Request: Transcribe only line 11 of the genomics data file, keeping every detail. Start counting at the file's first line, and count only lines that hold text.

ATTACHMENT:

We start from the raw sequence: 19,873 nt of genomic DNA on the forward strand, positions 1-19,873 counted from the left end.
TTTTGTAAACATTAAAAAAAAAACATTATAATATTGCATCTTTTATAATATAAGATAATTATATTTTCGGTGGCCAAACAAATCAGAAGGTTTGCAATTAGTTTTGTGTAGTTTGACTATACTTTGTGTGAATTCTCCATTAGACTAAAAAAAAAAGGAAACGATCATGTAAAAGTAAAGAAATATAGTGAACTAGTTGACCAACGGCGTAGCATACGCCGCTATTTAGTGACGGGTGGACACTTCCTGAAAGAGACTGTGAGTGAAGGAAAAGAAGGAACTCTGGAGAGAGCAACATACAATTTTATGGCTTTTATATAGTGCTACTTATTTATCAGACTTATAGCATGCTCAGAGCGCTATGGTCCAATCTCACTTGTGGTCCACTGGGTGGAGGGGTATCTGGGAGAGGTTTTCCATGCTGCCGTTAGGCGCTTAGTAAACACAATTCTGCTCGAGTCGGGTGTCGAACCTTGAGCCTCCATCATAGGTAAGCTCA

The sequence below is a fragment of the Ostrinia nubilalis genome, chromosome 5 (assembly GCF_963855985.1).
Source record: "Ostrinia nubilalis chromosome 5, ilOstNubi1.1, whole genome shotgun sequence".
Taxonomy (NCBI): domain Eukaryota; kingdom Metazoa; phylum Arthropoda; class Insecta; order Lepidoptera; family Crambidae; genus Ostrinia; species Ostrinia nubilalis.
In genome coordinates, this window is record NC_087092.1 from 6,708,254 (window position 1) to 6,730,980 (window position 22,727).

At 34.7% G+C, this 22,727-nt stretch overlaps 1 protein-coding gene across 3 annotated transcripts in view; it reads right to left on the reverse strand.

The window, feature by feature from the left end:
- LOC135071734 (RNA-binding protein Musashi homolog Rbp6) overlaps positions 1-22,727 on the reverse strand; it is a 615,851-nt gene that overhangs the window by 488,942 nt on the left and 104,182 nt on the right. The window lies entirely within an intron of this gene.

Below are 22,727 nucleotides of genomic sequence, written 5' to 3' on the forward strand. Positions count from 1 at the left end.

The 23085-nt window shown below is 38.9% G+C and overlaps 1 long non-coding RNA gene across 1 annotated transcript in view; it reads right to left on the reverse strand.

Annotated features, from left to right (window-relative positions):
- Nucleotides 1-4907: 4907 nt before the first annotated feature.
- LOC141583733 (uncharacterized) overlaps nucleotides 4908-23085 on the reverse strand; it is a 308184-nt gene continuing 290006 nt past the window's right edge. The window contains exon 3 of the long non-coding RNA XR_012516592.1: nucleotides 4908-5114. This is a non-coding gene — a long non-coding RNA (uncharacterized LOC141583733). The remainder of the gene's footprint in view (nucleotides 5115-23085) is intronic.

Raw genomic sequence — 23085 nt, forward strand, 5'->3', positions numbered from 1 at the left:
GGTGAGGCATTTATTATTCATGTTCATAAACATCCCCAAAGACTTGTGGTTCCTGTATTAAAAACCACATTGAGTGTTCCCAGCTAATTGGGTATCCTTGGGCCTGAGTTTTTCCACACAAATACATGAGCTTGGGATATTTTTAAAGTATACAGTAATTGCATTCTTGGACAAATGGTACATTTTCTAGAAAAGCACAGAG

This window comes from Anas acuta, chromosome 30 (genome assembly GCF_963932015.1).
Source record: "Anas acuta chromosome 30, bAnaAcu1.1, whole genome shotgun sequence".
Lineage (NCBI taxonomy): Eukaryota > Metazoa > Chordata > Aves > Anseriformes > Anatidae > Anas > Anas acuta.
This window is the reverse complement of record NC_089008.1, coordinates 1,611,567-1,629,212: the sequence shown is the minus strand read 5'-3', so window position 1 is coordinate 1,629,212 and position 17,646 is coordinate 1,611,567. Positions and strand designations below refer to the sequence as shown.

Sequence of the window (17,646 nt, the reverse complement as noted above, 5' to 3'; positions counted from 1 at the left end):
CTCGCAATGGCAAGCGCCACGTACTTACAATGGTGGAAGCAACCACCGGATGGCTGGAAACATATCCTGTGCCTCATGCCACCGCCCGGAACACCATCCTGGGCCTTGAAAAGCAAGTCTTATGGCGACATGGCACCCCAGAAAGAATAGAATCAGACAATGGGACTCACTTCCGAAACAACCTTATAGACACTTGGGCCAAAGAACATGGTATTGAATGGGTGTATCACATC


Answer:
The 23085-nt window shown below is 38.9% G+C and overlaps 1 long non-coding RNA gene across 1 annotated transcript in view; it reads right to left on the reverse strand.